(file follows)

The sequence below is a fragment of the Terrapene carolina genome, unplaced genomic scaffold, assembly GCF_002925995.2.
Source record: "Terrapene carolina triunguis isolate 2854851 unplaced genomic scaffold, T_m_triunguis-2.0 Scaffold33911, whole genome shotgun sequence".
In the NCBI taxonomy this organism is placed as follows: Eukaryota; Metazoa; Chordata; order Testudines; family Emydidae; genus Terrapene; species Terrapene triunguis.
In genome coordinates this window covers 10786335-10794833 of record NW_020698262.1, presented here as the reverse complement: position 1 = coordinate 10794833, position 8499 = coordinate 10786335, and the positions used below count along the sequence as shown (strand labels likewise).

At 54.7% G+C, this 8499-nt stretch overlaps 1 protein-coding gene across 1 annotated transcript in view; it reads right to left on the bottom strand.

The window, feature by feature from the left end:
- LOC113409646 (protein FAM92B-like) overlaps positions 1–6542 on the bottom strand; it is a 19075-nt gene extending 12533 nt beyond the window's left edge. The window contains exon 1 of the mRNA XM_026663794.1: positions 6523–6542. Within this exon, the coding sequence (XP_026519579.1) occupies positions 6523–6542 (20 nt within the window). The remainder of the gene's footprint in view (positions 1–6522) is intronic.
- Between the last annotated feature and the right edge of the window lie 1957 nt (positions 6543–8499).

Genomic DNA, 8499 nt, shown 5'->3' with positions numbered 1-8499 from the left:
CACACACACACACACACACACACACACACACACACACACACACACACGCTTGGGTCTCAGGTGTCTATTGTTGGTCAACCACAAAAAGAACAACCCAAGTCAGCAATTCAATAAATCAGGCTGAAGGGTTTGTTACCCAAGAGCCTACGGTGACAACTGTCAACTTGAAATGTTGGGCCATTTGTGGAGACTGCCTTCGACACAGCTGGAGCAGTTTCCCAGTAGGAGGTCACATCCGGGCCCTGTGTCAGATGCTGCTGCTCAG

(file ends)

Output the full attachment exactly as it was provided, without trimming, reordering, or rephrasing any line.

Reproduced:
The sequence below is a fragment of the Terrapene carolina genome, unplaced genomic scaffold, assembly GCF_002925995.2.
Source record: "Terrapene carolina triunguis isolate 2854851 unplaced genomic scaffold, T_m_triunguis-2.0 Scaffold33911, whole genome shotgun sequence".
In the NCBI taxonomy this organism is placed as follows: Eukaryota; Metazoa; Chordata; order Testudines; family Emydidae; genus Terrapene; species Terrapene triunguis.
In genome coordinates this window covers 10786335-10794833 of record NW_020698262.1, presented here as the reverse complement: position 1 = coordinate 10794833, position 8499 = coordinate 10786335, and the positions used below count along the sequence as shown (strand labels likewise).

At 54.7% G+C, this 8499-nt stretch overlaps 1 protein-coding gene across 1 annotated transcript in view; it reads right to left on the bottom strand.

The window, feature by feature from the left end:
- LOC113409646 (protein FAM92B-like) overlaps positions 1–6542 on the bottom strand; it is a 19075-nt gene extending 12533 nt beyond the window's left edge. The window contains exon 1 of the mRNA XM_026663794.1: positions 6523–6542. Within this exon, the coding sequence (XP_026519579.1) occupies positions 6523–6542 (20 nt within the window). The remainder of the gene's footprint in view (positions 1–6522) is intronic.
- Between the last annotated feature and the right edge of the window lie 1957 nt (positions 6543–8499).

Genomic DNA, 8499 nt, shown 5'->3' with positions numbered 1-8499 from the left:
CACACACACACACACACACACACACACACACACACACACACACACACGCTTGGGTCTCAGGTGTCTATTGTTGGTCAACCACAAAAAGAACAACCCAAGTCAGCAATTCAATAAATCAGGCTGAAGGGTTTGTTACCCAAGAGCCTACGGTGACAACTGTCAACTTGAAATGTTGGGCCATTTGTGGAGACTGCCTTCGACACAGCTGGAGCAGTTTCCCAGTAGGAGGTCACATCCGGGCCCTGTGTCAGATGCTGCTGCTCAG